Apparently Theresa May has humble roots:
They were two grand family houses 40 miles apart. One in London’s Notting Hill, a huge white affair on four floors with seemingly endless rooms, was where Amy Patterson lived; the other in Reading, Berkshire, red‑brick and rambling, was where Violet Welland spent her days.
Both young women were below stairs, Amy a parlour maid and Violet a nursery nurse.
Here begins a storybook tale of social mobility. For the granddaughter of these humble domestic servants is Theresa May, the Home Secretary and possibly the next Tory Prime Minister.
Gosh! My Word!
Idiots. This is how things worked.
So let us go back more than a century, to 1901 when Amy, then 22, was living and working in Lansdowne Road, Notting Hill — a neighbourhood now full of multi-million-pound mansions where fellow Tories David Cameron and George Osborne used to live.
Tall-ish and dark-haired, Amy was one of four servants in the household of a rich widow from Liverpool, Caroline Henderson, and her two unmarried daughters in their 30s.
Amy had just returned to London after two years in New Zealand. She had been sent there by her father, himself a butler in service, to work for a family in Christchurch. But she grew homesick for London and her family, and sailed back to Britain.
It was a prescient decision. For on the return voyage she met the man who was to become her husband, Wimbledon-born regular soldier Tom Brasier, whose family were carpenters and builders.
He disembarked when the boat docked in India, to return to his regiment, and Amy continued to Southampton. But a romance had started, one which, for much of their courtship, had to be conducted long-distance.
No one is quite sure why, but it was another eight years before Amy — by then 31 — married Tom at a non-conformist chapel in Fareham, Hampshire, after which he was posted back to India and she went with him.
She gave birth to two boys in India, though one died in infancy. Later, after returning to Britain, another three children came along. One of these was Hubert, who would become an Anglican vicar — Theresa May’s father.
He was born in 1917 during World War I, in which Theresa’s grandfather Tom Brasier served with gallantry and was decorated, rising to Sergeant Major in the King’s Royal Rifles.
The other grandma, Violet, meanwhile, was only seven in 1901 and living with her family in Reading, though they hailed from Plymouth.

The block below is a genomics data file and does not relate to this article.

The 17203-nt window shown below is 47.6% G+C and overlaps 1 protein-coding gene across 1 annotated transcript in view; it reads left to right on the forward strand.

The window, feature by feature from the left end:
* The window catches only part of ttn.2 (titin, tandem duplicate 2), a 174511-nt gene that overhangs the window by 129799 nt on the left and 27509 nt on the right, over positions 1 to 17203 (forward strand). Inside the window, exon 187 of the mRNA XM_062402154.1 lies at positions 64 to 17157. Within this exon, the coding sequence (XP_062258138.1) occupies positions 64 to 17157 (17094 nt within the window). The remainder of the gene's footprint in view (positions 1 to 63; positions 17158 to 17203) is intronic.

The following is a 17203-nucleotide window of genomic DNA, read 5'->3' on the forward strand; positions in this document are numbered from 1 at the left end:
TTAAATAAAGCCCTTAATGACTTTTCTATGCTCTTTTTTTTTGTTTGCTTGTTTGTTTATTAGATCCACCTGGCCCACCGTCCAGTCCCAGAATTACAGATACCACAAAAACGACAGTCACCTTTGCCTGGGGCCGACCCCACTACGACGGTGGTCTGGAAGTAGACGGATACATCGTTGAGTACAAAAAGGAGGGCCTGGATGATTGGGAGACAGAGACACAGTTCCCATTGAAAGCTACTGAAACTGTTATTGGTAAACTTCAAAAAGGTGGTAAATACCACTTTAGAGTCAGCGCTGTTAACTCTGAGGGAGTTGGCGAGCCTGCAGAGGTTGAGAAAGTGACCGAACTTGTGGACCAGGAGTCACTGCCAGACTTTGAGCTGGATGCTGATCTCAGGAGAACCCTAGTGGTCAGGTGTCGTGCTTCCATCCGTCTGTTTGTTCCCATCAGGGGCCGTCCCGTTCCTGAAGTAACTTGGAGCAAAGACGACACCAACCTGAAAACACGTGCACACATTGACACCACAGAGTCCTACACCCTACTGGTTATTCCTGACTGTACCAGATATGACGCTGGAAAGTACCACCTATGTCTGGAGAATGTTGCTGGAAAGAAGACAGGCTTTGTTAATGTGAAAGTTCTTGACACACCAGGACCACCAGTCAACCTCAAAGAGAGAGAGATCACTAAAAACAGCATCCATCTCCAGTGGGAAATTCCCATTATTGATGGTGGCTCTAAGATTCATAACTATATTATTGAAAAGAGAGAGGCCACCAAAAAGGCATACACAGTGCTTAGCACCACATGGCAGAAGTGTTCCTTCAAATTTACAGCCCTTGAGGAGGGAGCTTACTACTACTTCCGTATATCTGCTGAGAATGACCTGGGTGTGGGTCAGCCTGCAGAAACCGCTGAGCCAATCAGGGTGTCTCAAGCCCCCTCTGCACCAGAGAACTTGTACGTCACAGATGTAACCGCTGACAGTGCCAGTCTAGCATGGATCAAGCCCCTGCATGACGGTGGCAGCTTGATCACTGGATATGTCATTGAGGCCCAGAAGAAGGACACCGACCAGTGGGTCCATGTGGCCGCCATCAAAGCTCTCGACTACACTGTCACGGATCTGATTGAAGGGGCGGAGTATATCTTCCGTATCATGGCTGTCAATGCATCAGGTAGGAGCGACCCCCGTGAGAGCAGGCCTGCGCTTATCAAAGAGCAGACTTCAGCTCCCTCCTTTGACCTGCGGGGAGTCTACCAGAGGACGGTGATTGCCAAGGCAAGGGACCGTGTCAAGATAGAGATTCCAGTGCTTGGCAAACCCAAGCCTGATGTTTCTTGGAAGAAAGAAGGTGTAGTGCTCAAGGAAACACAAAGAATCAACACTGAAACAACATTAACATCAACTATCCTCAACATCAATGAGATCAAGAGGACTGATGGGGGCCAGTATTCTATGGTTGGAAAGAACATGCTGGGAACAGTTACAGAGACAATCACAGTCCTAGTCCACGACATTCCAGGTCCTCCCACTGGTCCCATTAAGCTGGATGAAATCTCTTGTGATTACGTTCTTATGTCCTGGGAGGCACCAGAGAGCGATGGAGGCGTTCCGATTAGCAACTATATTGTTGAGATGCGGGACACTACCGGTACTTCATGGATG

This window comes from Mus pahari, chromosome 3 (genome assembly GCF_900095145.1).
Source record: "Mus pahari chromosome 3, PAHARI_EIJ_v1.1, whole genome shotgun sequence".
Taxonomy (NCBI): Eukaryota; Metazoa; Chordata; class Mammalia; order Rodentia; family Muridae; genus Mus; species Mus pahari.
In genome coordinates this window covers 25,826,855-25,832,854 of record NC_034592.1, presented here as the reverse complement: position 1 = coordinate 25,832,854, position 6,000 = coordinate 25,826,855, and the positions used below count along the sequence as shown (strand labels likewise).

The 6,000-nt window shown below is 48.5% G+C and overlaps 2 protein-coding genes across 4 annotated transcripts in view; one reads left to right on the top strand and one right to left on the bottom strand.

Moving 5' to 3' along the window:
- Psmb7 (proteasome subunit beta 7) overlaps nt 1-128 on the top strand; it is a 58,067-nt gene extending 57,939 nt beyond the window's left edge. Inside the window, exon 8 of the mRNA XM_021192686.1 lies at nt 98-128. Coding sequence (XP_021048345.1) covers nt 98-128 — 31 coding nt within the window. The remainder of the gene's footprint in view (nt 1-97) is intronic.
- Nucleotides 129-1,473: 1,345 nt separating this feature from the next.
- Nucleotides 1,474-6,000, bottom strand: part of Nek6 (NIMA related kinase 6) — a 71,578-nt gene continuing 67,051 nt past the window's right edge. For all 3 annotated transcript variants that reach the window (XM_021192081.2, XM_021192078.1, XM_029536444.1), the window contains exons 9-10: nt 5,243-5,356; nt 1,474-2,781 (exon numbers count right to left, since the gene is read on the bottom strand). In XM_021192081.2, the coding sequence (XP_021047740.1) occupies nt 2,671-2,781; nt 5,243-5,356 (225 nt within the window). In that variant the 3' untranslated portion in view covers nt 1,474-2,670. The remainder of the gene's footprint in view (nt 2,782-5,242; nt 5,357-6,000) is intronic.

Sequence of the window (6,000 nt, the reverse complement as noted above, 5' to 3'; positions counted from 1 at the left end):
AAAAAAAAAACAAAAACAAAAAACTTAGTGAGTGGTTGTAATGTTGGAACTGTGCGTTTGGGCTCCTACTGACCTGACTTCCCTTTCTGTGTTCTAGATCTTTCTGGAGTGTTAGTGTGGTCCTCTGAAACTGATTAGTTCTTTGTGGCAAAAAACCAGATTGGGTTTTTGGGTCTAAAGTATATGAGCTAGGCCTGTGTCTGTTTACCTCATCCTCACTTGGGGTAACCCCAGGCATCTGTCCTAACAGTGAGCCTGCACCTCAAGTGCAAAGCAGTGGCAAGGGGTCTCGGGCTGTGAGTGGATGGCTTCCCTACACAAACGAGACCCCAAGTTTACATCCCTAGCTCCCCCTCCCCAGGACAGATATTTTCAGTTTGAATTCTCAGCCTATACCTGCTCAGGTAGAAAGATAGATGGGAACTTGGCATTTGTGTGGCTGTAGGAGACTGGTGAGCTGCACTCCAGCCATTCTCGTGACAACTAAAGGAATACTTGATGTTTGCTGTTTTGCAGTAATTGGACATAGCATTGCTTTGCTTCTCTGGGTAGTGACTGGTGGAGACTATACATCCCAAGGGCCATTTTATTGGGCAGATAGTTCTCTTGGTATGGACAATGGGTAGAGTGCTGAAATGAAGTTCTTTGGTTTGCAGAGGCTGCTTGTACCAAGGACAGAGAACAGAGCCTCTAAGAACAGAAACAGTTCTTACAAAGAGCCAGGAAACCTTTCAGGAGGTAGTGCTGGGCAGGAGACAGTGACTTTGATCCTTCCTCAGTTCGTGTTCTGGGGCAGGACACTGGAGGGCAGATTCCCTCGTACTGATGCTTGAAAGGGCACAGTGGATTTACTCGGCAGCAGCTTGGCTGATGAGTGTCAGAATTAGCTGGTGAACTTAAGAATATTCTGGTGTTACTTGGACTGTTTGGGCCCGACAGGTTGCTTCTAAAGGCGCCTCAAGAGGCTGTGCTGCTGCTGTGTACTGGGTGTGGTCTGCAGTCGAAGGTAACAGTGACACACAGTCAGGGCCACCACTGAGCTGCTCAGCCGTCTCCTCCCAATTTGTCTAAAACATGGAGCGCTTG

By the time she was 17 she was living and working in a smart, detached house in the town, occupied by distinguished Australian astronomer Walter Duffield and his wife Doris.
She was their nursery nurse, looking after their 11-month-old baby, Joan. Not much over 5ft in height and slender, she fell in love with a leather worker and salesman, Reginald Barnes, from Milton in Hampshire.
Hers, too, was a love that had to be put on hold for most of World War I as Reg, a private in the Army Service Corps, set sail to fight in the East Africa campaign.
He took with him a photo of Violet that she gave him, on the back of which she had written a beautiful and emotional message displaying her deep love for him and even a touch of her native Plymouth idiom in a little poetic flourish.
She wrote, with charmingly muddled grammar: ‘To Reg from Vie with fondest and truest love with all good wishes for great success in East Africa.
‘The ocean between lies such distance be our lot Should thou never see me? Love: forget me not.’
As with Amy’s husband, so Reg also mercifully returned safely from the bloody conflict and they married in Reading a year before the war ended, in 1917, when Violet was 24.
The only odd thing in there is the great grandfather who was a butler. That was a career in service and that was the unusual thing. What the two young women did was, well, not something everyone did but something that was entirely normal. Enter service in between school and marriage. One of my grandmothers did it for example (the other was a nurse, one of the very few other ways a woman could work). I’d lay odds that a large proportion, certainly well over 20%, perhaps as many as 50%, of the readers here have a grandparent or great grandparent (for it was a little less common for men but still common enough) who did a few years in service.
It’s one of these things we seem to have forgotten about servants in Britain. It was rarely a life calling. It was, for the vast majority, something done when young and left behind upon marriage.